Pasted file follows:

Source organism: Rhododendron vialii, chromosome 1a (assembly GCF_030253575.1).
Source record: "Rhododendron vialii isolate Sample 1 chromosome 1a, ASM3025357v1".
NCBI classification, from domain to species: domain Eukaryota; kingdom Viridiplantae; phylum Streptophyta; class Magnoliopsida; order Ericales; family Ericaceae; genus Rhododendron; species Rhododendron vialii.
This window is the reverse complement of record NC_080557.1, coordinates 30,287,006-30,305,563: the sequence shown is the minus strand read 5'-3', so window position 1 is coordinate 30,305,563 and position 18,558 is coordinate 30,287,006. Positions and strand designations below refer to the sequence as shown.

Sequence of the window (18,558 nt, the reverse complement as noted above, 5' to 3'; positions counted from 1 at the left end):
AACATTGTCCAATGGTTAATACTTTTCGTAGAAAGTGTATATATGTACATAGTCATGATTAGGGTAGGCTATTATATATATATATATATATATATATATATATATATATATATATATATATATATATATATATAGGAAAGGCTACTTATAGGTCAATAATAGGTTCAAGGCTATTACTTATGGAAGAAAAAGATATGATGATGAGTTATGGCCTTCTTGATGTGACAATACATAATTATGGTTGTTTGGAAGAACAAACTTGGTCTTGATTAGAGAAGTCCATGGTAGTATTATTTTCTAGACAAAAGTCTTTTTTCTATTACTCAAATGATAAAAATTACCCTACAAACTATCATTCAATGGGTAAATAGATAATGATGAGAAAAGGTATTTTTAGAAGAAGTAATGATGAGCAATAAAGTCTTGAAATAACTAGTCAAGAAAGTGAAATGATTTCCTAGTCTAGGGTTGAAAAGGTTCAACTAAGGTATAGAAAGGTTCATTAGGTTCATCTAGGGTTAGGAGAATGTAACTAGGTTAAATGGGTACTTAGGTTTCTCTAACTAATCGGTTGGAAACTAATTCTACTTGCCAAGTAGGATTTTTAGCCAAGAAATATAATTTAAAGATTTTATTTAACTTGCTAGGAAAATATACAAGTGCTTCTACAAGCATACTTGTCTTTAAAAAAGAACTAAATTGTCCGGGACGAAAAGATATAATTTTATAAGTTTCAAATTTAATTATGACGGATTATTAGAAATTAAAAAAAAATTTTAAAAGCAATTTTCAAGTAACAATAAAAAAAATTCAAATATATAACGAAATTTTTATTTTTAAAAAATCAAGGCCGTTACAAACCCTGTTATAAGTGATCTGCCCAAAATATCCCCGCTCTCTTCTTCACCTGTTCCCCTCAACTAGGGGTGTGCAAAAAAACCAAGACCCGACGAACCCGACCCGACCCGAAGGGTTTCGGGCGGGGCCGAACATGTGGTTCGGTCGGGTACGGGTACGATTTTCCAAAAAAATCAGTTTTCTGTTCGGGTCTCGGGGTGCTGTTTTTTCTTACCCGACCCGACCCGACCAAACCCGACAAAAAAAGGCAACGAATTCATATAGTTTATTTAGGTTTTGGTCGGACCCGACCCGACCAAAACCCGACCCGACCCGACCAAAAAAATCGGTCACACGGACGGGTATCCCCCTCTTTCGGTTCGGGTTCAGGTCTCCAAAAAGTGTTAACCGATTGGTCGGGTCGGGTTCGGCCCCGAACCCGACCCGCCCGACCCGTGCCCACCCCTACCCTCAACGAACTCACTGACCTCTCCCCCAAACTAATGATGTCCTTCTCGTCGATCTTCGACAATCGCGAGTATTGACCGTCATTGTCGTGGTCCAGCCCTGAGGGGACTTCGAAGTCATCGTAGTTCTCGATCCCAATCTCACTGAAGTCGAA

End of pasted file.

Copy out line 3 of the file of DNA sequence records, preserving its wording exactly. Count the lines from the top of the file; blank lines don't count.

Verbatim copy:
NCBI classification, from domain to species: domain Eukaryota; kingdom Viridiplantae; phylum Streptophyta; class Magnoliopsida; order Ericales; family Ericaceae; genus Rhododendron; species Rhododendron vialii.